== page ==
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Business News/ News / India/  This YouTube channel reunites over 200 families from India and Pakistan

This YouTube channel reunites over 200 families from India and Pakistan

Punjabi Lehr reunited over 200 families from India & Pak, says blogger who connected 2 brothers 74 years after Partition

84-yr old Saddique Khan of Pakistan unites with his brother Habib alias Sikka Khan after 74 years. Punjabi Lehr, the Pakistan-based YouTube channel, helped two brothers to meet, who were separated by the Partition.

Recently, a video went viral in which two brothers, one from India and another from Pakistan, were reunited after 74 years at the visa-free Kartarpur Corridor. The emotional meeting of 84-year-old Saddique Khan from Pakistan’s Punjab and his brother from Indian Punjab, Habib alias Sikka Khan got many a little teary-eyed. Their emotional meeting lasted more than an hour before the brothers returned to their respective homes.

The video was posted by Punjabi Lehr the Pakistan-based YouTube channel that helped in reuniting the two brothers separated by Partition.

Nasir Dhillon, who runs his YouTube channel with over 533,000 subscribers helps people to reunite who were separated by a partition. Dhillon said that his YouTube channel aims "to bridge a gap between the peoples of East and West Punjab, created by Partition".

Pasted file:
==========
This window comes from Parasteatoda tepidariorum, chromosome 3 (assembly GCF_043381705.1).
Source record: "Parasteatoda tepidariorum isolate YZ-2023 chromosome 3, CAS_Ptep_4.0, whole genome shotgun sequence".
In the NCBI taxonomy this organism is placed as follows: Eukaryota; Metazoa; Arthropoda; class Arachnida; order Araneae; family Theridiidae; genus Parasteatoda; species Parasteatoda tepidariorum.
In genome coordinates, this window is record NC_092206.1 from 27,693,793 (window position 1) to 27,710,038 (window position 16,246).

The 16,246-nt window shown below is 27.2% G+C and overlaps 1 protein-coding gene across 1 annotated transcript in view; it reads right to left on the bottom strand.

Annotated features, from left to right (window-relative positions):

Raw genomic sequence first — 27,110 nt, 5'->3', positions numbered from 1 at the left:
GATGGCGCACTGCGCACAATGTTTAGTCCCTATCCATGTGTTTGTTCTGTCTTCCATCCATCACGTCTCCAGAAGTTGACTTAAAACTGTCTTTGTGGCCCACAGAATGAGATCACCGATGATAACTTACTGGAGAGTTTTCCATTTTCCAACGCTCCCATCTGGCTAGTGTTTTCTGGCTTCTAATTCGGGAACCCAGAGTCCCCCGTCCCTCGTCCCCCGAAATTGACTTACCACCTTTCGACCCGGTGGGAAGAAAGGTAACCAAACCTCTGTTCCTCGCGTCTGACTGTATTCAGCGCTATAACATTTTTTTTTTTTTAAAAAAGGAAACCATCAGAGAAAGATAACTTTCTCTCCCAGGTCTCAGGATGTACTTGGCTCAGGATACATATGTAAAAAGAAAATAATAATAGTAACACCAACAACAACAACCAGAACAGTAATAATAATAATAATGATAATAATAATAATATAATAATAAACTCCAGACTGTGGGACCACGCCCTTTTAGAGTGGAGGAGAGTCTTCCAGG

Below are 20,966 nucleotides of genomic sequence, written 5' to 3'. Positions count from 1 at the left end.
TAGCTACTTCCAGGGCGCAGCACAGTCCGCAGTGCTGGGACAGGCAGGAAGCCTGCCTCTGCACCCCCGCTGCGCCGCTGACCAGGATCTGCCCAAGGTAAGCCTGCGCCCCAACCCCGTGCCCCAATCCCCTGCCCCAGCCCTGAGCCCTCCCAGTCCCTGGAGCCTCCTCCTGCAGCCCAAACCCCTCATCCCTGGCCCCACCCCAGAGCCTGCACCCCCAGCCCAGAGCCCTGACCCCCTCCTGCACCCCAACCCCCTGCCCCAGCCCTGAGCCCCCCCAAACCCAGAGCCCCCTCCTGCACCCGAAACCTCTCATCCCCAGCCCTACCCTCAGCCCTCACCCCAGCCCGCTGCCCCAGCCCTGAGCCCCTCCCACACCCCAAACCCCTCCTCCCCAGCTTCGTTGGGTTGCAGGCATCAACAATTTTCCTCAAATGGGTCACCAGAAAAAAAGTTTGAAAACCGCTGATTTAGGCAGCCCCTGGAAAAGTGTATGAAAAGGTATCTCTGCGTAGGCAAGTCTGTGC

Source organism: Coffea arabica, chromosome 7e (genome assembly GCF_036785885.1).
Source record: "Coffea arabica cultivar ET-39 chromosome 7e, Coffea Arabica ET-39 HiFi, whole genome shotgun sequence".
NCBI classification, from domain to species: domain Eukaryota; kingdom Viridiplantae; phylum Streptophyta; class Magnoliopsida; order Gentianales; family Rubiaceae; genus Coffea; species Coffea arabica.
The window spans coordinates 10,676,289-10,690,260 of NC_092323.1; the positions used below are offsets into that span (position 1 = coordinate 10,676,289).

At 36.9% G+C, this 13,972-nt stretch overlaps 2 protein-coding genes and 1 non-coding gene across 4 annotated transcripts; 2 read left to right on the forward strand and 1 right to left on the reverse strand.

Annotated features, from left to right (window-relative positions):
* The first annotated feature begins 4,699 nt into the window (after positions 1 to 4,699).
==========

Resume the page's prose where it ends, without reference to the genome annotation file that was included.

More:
“With the help of the people of both sides of the Indian and Pakistani Punjab, we have reunited over 200 friends and families across the border," Dhillon told PTI news agency.

Dhillon, 37 was a police officer in Punjab Police but he started his YouTube channel four years ago. He said his grandfather gave him the motivation to start the channel to help reunite the families and friends separated by Partition and promote love among the people across the border.

“My grandfather was from Indian Punjab village Karan Taran Panjwar. He would tell me stories of the partition that kindled my interest in doing something related to reuniting the people across the border," he said.

"My grandfather and my father had a desire to visit the village but unfortunately they left the world without having this desire fulfilled," he said.

Dhillon, a father of three who is in the real estate business, said he too wants to visit his ancestral village if the Indian government provides him a visa.

The Kartarpur Corridor links Gurdwara Darbar Sahib in Pakistan, the final resting place of Sikhism founder Guru Nanak Dev, with the Dera Baba Nanak shrine in Gurdaspur district in India’s Punjab state. The 4 km-long corridor provides visa-free access to Indian Sikh pilgrims to visit the Darbar Sahib.

(With PTI inputs)

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